One does not complain in such situations. It will not help the experts frantically working to solve the problem.  Everyone knows that observing is a gamble that can be lost, and one does not whine about losing however great the stakes.

 One can pray, though.  I would like to pray aloud, as much to affirm to myself that God is in control as to make any request of him. I am afraid of distracting those working on the problem, however, so I kneel silently a few feet behind the observer’s workstation.

 The problem has been traced now to a serious hardware failure: one of the computers behind the forbidden door has crashed.  Restarting it could fix the problem, but would more likely create a cascade of other issues, as the effects of the restart propagated through the interconnected systems.  A senior member of the observatory staff is on the way.  He may give us the go ahead to restart the computer.  He arrives at about 3:45.  Internally, I have already given up the rest of the night for lost.

 But it isn’t! The new system expert finds a workaround for the ailing computer, and we are back online at 4 AM! Chile lies far west in its time zone, so sunrise will be after eight.  There are three more usable hours in the night, and the total time lost was only two and a half hours. Once again, I thank God, and I silently bless the technicians who work around the clock to keep the world’s most powerful telescopes running.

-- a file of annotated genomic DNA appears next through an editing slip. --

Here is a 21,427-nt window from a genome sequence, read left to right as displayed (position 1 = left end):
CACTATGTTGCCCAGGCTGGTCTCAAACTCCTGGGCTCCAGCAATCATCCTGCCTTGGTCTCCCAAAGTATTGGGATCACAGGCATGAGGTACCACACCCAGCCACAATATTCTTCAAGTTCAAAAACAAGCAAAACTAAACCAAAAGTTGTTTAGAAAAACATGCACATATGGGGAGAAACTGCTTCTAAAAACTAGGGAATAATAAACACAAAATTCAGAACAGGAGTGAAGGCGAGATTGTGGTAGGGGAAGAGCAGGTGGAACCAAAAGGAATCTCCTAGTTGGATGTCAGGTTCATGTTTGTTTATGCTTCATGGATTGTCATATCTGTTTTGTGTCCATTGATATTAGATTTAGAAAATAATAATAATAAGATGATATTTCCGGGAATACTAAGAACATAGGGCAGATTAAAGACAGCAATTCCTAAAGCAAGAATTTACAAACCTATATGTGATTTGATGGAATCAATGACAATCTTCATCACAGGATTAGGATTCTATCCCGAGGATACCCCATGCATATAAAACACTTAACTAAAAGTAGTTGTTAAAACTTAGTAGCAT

The night is no longer perfectly clear, but the clouds stay away from my primary science field until it is getting too low to observe anyway.  The loss of 2.5 hours of perfect weather remains painful, but the night’s data set is excellent.  In the last hour before dawn, with my primary science field setting in the west, I point the telescope instead to the positions of two very small near-earth asteroids that recently made a close pass by Earth and are now receding into the distance without having been observed by anyone.  If the images I am taking do show them, I will have helped save them from being lost.

 No man can hinder the dawn, and it is a fitting end even to the most precious night. The sky brightness in my images rises abruptly, the stars fade into the noise, and I tell the telescope operator I am finished observing and ready to close the dome.

 In my notebook I write down the parameters of the last exposure, including the sky background value that showed me the night’s observations were certainly over. Let there be no doubt that I used this night down to the last dregs. Underneath the data on the last exposure, I write in my notebook, “So ends a stomach-churning nail-biter of a night, which nevertheless turns out to be basically successful. Thank you, my Lord!”

Brief explanation

My situation with this blog has been a bit silly.  Not only have I not been finding time to write new posts, but I have not made time even to edit and publish the several long blog posts that I wrote more than a month ago about my experiences traveling in Chile -- and that trip is now more than two months ago.  I am going to post all of those blog updates in quick succession now, in the hopes that they will make interesting reading even though they describe events that are now more than two months past.